Metallica drummer Lars Ulrich spoke to Citizens Of Humanity magazine about the musical direction of the band’s long-awaited follow-up to 2008’s Death Magnetic, tentatively due in the fall. He said, “It definitely sounds like Metallica. It’s probably a little less frenetic than the last record. The last one (producer) Rick Rubin really encouraged us to for the first time be inspired by our past. It was the first time we sort of looked in the rearview mirror. This time around it’s a little bit of a different thing.”

Ulrich continued, “We’re not working with Rick, we’re working with the engineer from the last record, who’s producing, Greg Fidelman. So there’s some of the same production elements at play, but we’re expanding a little bit on the sonics. It’s probably a bit more of a diverse record than the last one. It’s exciting, but I don’t have quite the perspective yet.”

  • Ulrich also addressed the eight-year gap between studio albums, the longest of the band’s career, by saying, “I think what’s happened is our families and our domestic responsibilities are so important to us now, so we just have a new model. We’re sort of constantly doing something but never to the point of the needle going in the red, but Metallica really hasn’t sort of shut down since around 2005, and it’s a model that works for us.”
  • He added, “We never work at 110 percent to the point where we drive ourselves nuts, but are sort of constantly working at two-thirds, you know — when we make the record we’re writing and we’re recording, but we’re doing it incrementally. There’s always stuff going on. It’s the way we like it. It keeps us engaged.”
  • Ulrich told us not long ago that Metallica no longer wants to devote large chunks of time to any one project: [“You know, Metallica, in order for it to be true and pure and honest, has to be fun. And so the days of, you know, writing for a year and then recording for a year and then going on the road for three years — those kind of endlessly long cycles — they’re just behind us. I don’t think we have the stamina to do anything for those elongated periods of time any longer.”] SOUNDCUE (:21 OC: . . . time any longer.)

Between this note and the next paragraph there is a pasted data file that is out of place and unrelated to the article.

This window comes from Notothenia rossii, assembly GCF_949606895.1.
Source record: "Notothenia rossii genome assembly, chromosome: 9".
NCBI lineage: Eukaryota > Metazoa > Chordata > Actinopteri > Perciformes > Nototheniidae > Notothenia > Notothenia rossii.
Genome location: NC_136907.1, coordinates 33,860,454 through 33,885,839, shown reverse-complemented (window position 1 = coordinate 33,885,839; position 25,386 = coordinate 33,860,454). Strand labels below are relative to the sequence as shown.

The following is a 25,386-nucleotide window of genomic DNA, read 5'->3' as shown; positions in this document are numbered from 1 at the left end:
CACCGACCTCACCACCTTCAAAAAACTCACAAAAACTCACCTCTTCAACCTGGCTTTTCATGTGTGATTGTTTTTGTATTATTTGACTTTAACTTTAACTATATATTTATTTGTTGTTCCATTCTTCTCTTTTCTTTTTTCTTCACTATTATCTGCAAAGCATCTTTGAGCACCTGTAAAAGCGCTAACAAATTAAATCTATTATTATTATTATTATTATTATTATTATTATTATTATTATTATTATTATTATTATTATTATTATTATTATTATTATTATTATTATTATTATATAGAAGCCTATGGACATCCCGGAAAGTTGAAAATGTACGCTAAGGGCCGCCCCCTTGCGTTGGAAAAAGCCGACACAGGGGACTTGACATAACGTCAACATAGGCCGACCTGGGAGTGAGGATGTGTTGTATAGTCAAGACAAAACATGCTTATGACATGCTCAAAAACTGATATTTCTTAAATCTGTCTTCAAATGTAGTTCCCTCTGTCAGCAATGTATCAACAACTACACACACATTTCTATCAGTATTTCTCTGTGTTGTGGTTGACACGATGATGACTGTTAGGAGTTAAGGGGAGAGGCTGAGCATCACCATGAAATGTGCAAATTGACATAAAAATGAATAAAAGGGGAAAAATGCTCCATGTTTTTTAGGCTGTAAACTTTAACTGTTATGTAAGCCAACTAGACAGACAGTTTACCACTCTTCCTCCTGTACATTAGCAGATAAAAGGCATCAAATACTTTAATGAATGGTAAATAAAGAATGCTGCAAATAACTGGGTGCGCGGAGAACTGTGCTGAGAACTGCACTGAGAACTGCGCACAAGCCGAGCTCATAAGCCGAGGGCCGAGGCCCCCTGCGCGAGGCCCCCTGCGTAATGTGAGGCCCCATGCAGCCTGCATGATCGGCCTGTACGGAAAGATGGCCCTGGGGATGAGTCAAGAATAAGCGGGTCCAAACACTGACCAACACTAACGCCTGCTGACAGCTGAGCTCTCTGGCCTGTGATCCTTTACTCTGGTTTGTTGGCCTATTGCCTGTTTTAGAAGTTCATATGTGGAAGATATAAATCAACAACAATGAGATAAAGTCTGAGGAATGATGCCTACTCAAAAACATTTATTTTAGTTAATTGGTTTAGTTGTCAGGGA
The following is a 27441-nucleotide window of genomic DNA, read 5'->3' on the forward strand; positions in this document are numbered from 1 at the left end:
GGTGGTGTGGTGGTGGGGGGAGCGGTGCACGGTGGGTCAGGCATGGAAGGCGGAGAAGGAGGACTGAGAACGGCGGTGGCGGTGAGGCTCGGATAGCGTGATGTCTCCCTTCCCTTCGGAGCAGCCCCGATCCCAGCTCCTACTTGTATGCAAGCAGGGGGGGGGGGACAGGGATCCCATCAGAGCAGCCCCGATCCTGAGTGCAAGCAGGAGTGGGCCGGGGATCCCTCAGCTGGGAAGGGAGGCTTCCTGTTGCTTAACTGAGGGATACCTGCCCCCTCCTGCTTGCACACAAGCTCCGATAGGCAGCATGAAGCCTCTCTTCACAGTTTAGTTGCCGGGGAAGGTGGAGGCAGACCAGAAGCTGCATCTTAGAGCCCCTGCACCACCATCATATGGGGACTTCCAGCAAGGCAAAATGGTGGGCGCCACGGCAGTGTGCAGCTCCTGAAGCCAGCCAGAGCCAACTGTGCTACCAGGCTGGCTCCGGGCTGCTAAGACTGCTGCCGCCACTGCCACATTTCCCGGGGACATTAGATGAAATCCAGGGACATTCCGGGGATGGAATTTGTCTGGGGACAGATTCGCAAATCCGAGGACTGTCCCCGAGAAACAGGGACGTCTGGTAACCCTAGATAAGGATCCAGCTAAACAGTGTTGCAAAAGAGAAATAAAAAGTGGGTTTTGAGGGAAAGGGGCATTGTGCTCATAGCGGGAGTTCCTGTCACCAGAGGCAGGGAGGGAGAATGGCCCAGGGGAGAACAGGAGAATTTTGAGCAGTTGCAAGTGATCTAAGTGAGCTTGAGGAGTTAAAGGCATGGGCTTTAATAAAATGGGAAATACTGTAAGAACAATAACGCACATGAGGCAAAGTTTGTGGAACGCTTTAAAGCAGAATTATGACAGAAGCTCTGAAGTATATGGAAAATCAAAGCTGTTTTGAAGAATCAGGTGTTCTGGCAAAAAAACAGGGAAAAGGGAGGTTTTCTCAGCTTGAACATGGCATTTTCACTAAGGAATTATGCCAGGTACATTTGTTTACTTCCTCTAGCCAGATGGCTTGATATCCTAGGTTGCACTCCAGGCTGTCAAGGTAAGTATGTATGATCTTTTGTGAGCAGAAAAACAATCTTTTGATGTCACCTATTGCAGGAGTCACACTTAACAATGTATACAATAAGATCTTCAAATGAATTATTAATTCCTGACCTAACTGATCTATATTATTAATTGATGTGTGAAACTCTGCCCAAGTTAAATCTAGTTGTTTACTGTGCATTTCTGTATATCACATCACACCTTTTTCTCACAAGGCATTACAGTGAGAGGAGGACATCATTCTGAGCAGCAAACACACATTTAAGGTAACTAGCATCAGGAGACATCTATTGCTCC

• Metallica worked on the new disc on and off over the past few years, in between other projects that included a series of short tours, a film, the restoration of some of their early albums and other projects.
  • The band recently completed recording at its headquarters in San Rafael, California and has now begun mixing the new disc, which is expected out before the end of the year.

CHECK IT OUT: Read the entire Lars Ulrich interview here

SIDE NOTES: Metallica frontman James Hetfield is lending his voice to Skylanders Academy, a new Netflix animated series based on the Skylanders video game. Hetfield joins a voice cast that also includes Justin Long, Ashley Tisdale, Jonathan Banks and Norm MacDonald. The show will debut this fall.

INTERNET COMMENTS at Blabbermouth — agree or not?

Brian Slick wrote: “Having been a past fan of them and having a respect for their classic past work. I will give this record a FAIR listen. I will then make a determination of whether or not I like it. I want to keep an open mind..this album will be the only chance to hear new music from them in quite a long time. At the rate they release music ..this could be there last attempt. I will wait and see ..then pass judgement.”

Tom Murray wrote: “Well, I for one was hoping they’d chill out on this record so this sounds like good news to me. DM was a good record but it was packed to the gills with riffs: it really needed a good edit! 8 minute song? OK, but you damn well better make it interesting! Instrumental? OK, but it should definitely have a great hook… and definitely not a B minus stock main riff.”

Robert Batrado wrote: “It’d be great if they actually did write more diverse stuff, but we all know it’s just gonna be more rewrites of Enter Sandman and boring mid-paced groove riffs stretched out to 6-8 minutes a song.”

Brian Slattery wrote: “Exact opposite of what I was hoping to read. We can always listen to their old stuff, and there’s a ton of great metal bands still releasing great albums. Next…”